I told two lies yesterday and avoided disclosing one significant truth to my assistant, which is almost the same thing. Now I wake up at 4:00 a.m. and ruminate about it. I decide to follow my train of thoughts, which initially seem disconnected, but which actually circle around one theme: This century is going to be hard to manage. We’re all going to sin a lot unless they improve the design of our Palm Pilots. Stress tonight is keeping me awake, keeping my muscles taut as I recognize that my uneasiness (what used to be called “sin”) is mostly a combination of guilt and resentment. Those bad feelings bear some examination. Why, exactly, did I lie? And how should I manage my resentment and guilt?
I won’t go to church this morning. I’ve not been getting much out of it lately. The terminology doesn’t relate to my condition. When we say, “forgive us our sins as we forgive those who sin against us,” I scrounge around in my recent memory looking for sins to repent, but I can’t find any. I haven’t stolen or abused anyone lately. If instead of “sins” they use the biblical translation that refers to “trespasses,” I can dredge up even fewer offenses that require forgiveness. But I heard a Calypso song on the radio yesterday that said something like, “forgive us our unsatisfactoriness as we forgive the unsatisfactoriness of others.” That comes closer.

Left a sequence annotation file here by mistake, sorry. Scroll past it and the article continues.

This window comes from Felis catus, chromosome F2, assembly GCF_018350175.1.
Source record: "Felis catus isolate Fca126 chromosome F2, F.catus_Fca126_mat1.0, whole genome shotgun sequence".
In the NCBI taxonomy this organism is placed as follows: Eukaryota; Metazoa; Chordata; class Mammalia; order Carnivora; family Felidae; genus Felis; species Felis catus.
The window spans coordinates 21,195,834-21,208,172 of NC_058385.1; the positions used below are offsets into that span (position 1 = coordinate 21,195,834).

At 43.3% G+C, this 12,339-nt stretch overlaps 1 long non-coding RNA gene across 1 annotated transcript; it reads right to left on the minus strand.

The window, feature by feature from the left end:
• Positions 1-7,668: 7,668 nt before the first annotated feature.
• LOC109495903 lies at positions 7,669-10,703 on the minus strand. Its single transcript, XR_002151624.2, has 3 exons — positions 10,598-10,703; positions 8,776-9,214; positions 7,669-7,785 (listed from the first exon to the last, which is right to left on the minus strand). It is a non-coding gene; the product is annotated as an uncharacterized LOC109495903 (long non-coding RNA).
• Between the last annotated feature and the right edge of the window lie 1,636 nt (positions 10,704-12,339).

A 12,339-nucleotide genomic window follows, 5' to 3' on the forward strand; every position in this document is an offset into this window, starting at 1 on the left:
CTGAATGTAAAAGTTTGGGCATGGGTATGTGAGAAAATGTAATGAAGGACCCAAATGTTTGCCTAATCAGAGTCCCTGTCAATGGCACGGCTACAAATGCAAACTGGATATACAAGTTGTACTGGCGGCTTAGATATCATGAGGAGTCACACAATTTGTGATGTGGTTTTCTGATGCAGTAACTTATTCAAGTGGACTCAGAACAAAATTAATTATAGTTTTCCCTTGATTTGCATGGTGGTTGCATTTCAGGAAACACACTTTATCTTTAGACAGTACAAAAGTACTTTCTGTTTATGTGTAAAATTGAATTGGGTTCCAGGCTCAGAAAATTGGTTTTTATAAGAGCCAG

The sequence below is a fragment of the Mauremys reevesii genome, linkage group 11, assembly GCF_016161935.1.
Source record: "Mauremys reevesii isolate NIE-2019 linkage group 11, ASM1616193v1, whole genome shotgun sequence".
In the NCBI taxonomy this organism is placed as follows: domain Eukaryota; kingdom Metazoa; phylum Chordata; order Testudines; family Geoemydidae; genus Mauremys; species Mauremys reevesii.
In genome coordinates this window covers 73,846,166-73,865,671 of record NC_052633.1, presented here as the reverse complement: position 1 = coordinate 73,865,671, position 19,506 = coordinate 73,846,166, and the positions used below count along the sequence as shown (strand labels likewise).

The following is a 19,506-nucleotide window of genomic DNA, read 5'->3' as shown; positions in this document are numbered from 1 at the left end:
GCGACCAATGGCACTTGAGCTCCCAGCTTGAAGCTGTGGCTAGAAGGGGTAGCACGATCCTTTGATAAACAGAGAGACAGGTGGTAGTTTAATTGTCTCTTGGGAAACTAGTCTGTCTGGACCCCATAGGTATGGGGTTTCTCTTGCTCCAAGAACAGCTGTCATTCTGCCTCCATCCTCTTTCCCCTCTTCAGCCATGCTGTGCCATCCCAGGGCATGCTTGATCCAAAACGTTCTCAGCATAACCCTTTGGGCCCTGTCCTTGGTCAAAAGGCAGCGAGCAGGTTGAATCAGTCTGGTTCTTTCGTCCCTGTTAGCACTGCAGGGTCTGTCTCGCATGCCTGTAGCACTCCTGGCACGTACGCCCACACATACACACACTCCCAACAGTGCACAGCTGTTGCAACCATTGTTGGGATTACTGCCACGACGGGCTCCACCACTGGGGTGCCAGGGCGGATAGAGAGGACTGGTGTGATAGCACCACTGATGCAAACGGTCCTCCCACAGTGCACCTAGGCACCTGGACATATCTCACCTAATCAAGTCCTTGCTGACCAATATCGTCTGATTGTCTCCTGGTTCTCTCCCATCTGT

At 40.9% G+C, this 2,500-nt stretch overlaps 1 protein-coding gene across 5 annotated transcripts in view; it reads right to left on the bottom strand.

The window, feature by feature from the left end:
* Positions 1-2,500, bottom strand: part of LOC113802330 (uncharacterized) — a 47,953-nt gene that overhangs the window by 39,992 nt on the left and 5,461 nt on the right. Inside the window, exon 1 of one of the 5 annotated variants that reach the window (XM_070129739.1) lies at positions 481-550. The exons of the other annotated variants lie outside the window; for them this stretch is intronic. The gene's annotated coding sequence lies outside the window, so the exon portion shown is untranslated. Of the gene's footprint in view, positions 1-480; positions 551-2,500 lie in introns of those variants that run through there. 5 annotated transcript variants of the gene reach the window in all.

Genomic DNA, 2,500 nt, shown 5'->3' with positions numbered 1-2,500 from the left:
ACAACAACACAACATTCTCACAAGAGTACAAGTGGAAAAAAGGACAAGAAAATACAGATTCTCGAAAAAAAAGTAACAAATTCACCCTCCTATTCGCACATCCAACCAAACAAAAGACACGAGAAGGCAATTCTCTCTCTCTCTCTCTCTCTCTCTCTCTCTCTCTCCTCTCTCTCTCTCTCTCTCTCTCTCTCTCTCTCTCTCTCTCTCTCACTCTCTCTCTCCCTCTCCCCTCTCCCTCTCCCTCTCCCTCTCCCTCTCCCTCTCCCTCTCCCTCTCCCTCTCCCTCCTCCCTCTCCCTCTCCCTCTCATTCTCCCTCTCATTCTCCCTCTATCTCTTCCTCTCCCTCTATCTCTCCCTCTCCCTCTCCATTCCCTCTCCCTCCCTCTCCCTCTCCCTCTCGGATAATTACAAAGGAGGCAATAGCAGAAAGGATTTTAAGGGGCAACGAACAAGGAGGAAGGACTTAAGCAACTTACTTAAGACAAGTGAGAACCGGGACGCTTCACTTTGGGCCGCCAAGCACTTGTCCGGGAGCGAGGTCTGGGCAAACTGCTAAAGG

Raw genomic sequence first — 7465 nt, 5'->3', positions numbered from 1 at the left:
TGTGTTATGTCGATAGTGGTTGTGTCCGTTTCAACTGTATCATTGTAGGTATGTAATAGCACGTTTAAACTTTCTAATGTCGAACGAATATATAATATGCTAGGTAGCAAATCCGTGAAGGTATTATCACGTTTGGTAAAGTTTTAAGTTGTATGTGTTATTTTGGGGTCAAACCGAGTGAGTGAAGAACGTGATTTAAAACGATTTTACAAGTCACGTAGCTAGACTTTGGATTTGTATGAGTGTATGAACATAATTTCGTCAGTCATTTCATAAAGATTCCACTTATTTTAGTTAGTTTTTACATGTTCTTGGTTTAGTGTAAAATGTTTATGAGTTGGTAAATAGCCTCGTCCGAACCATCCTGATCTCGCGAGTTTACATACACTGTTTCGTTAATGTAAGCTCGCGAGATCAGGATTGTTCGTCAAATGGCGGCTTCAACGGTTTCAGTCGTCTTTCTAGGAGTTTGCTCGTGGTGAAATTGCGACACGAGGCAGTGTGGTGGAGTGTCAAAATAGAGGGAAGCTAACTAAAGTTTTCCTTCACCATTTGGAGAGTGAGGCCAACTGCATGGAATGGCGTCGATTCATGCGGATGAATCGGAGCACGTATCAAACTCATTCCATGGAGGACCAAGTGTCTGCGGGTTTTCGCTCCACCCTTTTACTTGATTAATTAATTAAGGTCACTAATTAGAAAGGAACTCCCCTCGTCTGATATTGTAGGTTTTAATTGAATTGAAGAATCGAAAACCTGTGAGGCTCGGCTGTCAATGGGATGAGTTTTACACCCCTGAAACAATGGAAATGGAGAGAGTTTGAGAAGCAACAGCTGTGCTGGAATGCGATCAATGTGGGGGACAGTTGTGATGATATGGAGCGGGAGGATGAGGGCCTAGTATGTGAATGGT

Unsatisfactoriness and dissatisfaction do require forgiveness and the intention to change. I can think of lots of my unsatisfactory deeds that I’d like God to forgive, on behalf of the human beings in my life. And yes, I’ll forgive them too, and try to stop griping about how they treat me — which has been pretty damn unsatisfactory lately, to tell the truth. I have plenty of complaints, but it’s better to keep them to myself, since it makes others feel bad if I point out their failings, and then I’d feel guilty about doing that.
Sartre was right: Hell is other people. But that epigram needs to be teased apart to get at its meaning. If “sin” is unsatisfactoriness, it’s really the failure to meet the requirements of other people. I doubt that they will point that out in church this morning, but I need to think about it so as to deal with yesterday’s lies.
Once I took a three-month trip around the world by myself and never felt a moment’s guilt or frustration. I was completely at peace. If I missed a plane, that was okay. I’d spend another day in Singapore and catch a plane tomorrow. I thought I had discovered the secret of happiness, but I hadn’t. It was just that nobody was expecting anything of me. When I returned home and resumed my social relationships, I began feeling pressure again, and guilt for letting other people down.
Today’s two lies were both contrived to hide my failure to carry out major obligations. The truth that I withheld from my assistant was that he had done a favor for me that had been unnecessary in the end. I preferred to let him feel good about having been helpful. That was a minor, benign deception, but the two out-and-out lies were different.